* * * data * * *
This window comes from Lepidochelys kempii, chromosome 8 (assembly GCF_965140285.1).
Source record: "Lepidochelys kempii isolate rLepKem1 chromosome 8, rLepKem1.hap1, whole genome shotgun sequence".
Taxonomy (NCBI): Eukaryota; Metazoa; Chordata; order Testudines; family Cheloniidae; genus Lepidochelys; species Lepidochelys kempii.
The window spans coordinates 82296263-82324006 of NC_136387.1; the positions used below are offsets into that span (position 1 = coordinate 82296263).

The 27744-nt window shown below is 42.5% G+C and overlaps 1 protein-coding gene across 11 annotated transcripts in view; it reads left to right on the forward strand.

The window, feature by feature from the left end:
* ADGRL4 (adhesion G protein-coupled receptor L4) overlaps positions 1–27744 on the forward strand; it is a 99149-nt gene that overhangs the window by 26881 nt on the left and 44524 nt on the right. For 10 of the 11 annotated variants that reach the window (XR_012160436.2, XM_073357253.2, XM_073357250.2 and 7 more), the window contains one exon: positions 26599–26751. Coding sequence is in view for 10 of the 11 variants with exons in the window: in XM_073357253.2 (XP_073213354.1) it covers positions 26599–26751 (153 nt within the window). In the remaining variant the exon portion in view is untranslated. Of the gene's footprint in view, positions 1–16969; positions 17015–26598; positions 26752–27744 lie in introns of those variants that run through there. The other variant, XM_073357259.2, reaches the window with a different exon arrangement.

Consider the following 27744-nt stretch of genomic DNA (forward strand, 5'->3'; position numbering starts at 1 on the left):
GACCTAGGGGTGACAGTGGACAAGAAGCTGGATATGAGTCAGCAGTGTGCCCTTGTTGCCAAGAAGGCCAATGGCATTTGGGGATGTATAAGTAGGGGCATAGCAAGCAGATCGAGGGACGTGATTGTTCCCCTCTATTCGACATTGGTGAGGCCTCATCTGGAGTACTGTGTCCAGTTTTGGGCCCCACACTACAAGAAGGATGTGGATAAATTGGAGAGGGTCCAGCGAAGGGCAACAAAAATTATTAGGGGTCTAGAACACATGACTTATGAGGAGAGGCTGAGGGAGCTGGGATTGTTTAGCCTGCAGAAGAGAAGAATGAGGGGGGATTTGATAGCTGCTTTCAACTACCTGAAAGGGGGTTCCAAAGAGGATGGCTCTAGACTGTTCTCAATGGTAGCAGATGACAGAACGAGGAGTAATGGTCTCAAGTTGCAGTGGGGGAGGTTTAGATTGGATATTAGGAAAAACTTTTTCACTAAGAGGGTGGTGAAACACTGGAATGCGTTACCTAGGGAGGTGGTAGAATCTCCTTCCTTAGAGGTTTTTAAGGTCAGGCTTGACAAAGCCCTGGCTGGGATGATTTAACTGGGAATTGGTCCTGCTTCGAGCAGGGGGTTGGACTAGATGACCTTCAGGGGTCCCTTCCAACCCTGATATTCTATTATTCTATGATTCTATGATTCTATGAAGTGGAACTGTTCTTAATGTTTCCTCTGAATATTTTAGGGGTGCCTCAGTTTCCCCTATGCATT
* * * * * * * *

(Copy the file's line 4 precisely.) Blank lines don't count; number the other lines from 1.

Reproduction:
The window spans coordinates 82296263-82324006 of NC_136387.1; the positions used below are offsets into that span (position 1 = coordinate 82296263).